Gilbert Masengo survived the 1994 genocide against Tutsi in Rwanda. When the killings started on April 7, he fled from his parents home and sought refuge at Saint Paul church just a kilometer away.
When the news spread that the plane carrying president Juvenal Habyarimana had been shot down on April 7, Masengo panicked after interahamwe murdered 20 girls at nearby JOC, a hostel in the compound of Saint Famille Roman Catholic church, Kigali.
Three days later, Interahamwe started bringing bodies of Tutsi from all over the city, to throw them in four mass graves nearby Masengo’s home.
By the time of Genocide, Masengo was aged 22, his family lived at Rugenge cell in Kigali city. He was then a member of the opposition Liberal Party which was accused of collaborating with Rwanda Patriotic Front (RPF) Inkotanyi rebels.
He started hiding around home until April 13 when he realized he would be soon discovered. He walked to Saint Paul, a training center owned by Sainte Famille catholic church. It was a challenging journey.
“Our home is 1km from Saint Paul, but I used eight hours to reach the compound; there were many roadblocks, and I had to be very watchful not to be apprehended,” he told KT Press.
The situation inside Saint Paul
Saint Paul Center was first a safe haven to more than five thousand Tutsi who fell in the hands of Father Celestin Hakizimana, currently bishop of Gikongoro Roman Catholic Diocese.
“He opened all the stores containing food supplies that were destined to trainees for us to eat and drink. He fed more than 5000 people for more than a month,” Masengo said in a testimony on Friday.
Masengo remembers that all hostel facilities like; bathrooms, water and other necessities were given to them.
But father Hakizimana could not guarantee security for Tutsi in front of Interahamwe who had sworn to leave no Tutsi alive.
Colonel Tharcisse Renzaho the Prefect of Kigali City, in collaboration with Angeline Mukandutiye inspector of education in Nyarugenge Commune came with a list of Tutsi to be killed.
Since April 14, 1994 Interahamwe and government soldiers came with this list and picked Tutsi to kill after torturing them.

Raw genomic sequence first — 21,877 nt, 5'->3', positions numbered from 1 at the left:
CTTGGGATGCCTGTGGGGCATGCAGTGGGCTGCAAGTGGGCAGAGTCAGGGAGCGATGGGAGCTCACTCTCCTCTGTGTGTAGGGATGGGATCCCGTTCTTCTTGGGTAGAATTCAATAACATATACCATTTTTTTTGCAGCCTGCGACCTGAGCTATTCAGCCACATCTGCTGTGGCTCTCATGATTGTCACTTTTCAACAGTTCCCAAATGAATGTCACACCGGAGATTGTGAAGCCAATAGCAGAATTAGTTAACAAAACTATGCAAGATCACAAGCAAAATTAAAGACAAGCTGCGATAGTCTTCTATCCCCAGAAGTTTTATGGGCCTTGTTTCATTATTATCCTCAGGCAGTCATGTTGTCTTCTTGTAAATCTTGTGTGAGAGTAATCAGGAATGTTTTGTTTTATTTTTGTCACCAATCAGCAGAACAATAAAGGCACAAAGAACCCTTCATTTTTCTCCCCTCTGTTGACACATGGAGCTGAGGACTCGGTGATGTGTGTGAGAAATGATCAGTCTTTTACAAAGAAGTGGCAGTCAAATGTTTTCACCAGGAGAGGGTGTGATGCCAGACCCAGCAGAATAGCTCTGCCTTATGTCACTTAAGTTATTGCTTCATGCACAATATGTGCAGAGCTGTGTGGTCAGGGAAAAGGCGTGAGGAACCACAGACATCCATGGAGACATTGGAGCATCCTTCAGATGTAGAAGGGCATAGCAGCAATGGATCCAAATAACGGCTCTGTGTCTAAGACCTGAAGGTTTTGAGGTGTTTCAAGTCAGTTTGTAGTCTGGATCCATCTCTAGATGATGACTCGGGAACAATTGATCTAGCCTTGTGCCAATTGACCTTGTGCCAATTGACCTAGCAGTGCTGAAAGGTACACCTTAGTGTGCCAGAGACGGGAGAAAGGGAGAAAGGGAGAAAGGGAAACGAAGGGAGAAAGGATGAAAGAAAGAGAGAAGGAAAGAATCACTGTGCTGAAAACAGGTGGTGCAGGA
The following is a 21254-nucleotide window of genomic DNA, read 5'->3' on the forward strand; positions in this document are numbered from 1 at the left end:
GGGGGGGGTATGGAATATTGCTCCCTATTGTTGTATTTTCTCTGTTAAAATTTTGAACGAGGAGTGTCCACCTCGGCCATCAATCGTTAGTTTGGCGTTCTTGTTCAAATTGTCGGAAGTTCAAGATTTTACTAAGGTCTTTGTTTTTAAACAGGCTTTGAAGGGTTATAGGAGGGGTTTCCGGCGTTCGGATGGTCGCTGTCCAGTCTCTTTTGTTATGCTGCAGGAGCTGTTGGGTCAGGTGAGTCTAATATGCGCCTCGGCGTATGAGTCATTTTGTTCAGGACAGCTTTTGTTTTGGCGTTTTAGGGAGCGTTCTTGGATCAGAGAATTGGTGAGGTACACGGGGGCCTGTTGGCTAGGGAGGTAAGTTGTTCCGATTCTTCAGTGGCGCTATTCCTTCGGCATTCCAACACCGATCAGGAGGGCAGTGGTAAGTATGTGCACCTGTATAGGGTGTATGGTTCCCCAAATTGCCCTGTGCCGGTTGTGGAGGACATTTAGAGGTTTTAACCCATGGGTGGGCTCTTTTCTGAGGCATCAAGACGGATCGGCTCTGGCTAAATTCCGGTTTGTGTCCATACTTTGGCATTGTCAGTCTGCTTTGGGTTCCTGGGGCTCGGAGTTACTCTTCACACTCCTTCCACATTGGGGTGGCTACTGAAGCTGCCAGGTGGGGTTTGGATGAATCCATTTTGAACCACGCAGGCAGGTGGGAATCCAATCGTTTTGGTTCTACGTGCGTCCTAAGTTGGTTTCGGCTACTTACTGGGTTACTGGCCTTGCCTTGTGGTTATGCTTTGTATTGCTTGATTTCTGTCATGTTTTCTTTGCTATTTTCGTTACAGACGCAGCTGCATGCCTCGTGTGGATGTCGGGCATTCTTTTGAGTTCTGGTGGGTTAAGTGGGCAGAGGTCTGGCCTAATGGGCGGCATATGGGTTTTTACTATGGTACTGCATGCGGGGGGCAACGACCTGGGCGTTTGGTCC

Masengo remembers that Mukandutiye was their neighbour and an Interahamwe trainer during the genocide.
He says Odette Nyirabegenzi, then conseiller of Muhima sector and most importantly, Father Wenceslas Munyeshayaka of Saint Famille were also instrumental at organising killings.
As the killings continued, the RPA rebels already in vicinity at Gisozi hill outside Kigali were planning rescue operations.
In a daring rescue operation on June16, few RPA soldiers of the Bravo Battalion, left Gisozi at 8pm and arrived at Saint Paul church at 3am.
They had planned to rescue people trapped at Saint Paul church, Rugenge, Poids Lourds, Kacyiru, UTEXRWA, Kagugu and Kabuye.
When RPA soldiers arrived at Saint Paul church, the first person to come out of hiding was Gerard Masengo. He guided the RPA soldiers showing them where several people were hiding and about 2000 Tutsi were liberated.
The operation started at 1am and ended at 4am because it was not easy as people were in separate rooms and feared to open.
People wounded during the rescue operation were taken to Byumba and others to Kabuga. All this had to be done before the break of dawn.
At Sainte Famille Parish, the rescue operation failed because people hiding inside refused to open thinking their rescuers were Interahamwe.
As fate would have it, the following morning, Interahamwe militia led by Prefect of Kigali killed more than 100 people hiding at Sainte Famille Parish in retaliation against the Saint Paul church operation. It’s on this day that the Chief Editor of Rwanda Rushya tabloid, Andre Kameya was killed denounced by Father Wenscelas Munyeshyaka.